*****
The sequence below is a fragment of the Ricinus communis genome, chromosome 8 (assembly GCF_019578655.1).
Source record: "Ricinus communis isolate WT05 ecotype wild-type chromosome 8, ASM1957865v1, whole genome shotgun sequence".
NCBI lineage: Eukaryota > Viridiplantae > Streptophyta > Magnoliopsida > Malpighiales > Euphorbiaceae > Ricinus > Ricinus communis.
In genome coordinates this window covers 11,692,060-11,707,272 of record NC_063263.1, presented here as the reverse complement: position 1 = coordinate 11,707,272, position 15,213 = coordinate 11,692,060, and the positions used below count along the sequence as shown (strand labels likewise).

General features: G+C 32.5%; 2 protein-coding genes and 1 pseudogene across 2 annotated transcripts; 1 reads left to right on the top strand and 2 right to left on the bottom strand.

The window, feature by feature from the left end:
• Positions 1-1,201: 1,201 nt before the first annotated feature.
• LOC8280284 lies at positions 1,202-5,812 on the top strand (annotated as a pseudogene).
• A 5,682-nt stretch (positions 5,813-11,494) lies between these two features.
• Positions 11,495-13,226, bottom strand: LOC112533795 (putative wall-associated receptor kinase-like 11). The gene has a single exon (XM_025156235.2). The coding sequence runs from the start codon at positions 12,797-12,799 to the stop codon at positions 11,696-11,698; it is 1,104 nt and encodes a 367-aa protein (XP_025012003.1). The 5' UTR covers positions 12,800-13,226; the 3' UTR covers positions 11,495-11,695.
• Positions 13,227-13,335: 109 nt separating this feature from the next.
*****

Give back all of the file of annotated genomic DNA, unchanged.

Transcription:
The sequence below is a fragment of the Ricinus communis genome, chromosome 8 (assembly GCF_019578655.1).
Source record: "Ricinus communis isolate WT05 ecotype wild-type chromosome 8, ASM1957865v1, whole genome shotgun sequence".
NCBI lineage: Eukaryota > Viridiplantae > Streptophyta > Magnoliopsida > Malpighiales > Euphorbiaceae > Ricinus > Ricinus communis.
In genome coordinates this window covers 11,692,060-11,707,272 of record NC_063263.1, presented here as the reverse complement: position 1 = coordinate 11,707,272, position 15,213 = coordinate 11,692,060, and the positions used below count along the sequence as shown (strand labels likewise).

General features: G+C 32.5%; 2 protein-coding genes and 1 pseudogene across 2 annotated transcripts; 1 reads left to right on the top strand and 2 right to left on the bottom strand.

The window, feature by feature from the left end:
• Positions 1-1,201: 1,201 nt before the first annotated feature.
• LOC8280284 lies at positions 1,202-5,812 on the top strand (annotated as a pseudogene).
• A 5,682-nt stretch (positions 5,813-11,494) lies between these two features.
• Positions 11,495-13,226, bottom strand: LOC112533795 (putative wall-associated receptor kinase-like 11). The gene has a single exon (XM_025156235.2). The coding sequence runs from the start codon at positions 12,797-12,799 to the stop codon at positions 11,696-11,698; it is 1,104 nt and encodes a 367-aa protein (XP_025012003.1). The 5' UTR covers positions 12,800-13,226; the 3' UTR covers positions 11,495-11,695.
• Positions 13,227-13,335: 109 nt separating this feature from the next.